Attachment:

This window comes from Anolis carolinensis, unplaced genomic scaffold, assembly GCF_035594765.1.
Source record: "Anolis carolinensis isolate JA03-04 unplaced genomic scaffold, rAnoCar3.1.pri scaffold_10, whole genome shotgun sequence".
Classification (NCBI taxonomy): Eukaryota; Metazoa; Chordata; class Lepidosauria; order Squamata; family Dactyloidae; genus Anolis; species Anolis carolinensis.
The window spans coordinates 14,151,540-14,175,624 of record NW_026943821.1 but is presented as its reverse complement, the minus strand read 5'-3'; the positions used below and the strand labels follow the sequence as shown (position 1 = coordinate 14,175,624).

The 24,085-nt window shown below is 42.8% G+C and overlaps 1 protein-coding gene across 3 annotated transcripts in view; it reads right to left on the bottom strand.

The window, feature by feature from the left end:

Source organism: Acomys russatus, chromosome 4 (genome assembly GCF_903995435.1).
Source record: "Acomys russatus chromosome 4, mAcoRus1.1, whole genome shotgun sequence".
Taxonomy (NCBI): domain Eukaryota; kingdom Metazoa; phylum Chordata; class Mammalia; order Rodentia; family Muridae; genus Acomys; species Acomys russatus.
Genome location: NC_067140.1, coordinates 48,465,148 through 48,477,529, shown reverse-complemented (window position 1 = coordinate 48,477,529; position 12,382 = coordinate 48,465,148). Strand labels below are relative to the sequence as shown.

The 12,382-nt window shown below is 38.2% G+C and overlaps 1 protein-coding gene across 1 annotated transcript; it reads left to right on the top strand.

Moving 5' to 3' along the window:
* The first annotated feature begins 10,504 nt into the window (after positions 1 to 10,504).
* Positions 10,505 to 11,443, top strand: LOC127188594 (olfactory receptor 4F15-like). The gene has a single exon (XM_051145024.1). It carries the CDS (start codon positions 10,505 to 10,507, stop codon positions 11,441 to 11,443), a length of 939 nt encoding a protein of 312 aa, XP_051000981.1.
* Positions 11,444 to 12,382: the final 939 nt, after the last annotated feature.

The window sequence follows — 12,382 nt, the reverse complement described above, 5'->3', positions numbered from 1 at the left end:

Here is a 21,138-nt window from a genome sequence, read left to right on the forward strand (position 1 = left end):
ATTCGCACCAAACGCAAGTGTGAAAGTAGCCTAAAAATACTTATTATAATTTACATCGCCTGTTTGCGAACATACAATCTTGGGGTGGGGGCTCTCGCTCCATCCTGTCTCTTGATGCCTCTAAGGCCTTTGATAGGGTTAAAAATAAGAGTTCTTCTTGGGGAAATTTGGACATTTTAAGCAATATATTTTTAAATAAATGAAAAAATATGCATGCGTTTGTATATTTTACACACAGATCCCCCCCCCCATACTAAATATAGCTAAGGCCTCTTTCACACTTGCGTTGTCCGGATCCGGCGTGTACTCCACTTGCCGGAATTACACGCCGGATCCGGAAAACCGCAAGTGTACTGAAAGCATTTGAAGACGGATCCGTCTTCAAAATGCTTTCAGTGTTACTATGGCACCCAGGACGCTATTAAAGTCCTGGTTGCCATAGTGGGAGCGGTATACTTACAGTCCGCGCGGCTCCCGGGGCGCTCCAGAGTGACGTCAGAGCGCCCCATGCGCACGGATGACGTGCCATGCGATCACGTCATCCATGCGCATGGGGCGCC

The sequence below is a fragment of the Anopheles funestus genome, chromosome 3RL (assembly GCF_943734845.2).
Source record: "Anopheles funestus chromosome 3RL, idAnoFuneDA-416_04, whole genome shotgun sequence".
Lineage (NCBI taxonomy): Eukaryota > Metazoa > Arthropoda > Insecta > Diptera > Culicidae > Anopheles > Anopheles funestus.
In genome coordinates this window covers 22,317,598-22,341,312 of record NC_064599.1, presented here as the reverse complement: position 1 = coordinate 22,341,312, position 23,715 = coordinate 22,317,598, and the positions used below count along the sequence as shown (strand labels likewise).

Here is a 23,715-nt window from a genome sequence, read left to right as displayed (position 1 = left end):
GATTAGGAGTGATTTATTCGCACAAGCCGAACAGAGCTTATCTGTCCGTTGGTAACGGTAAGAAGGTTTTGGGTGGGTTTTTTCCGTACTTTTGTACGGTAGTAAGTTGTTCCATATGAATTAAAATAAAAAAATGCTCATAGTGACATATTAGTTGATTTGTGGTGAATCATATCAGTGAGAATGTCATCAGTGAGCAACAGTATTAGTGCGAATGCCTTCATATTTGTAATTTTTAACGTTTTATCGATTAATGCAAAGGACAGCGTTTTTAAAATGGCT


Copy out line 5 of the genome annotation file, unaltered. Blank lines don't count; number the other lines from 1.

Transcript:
The 24,085-nt window shown below is 42.8% G+C and overlaps 1 protein-coding gene across 3 annotated transcripts in view; it reads right to left on the bottom strand.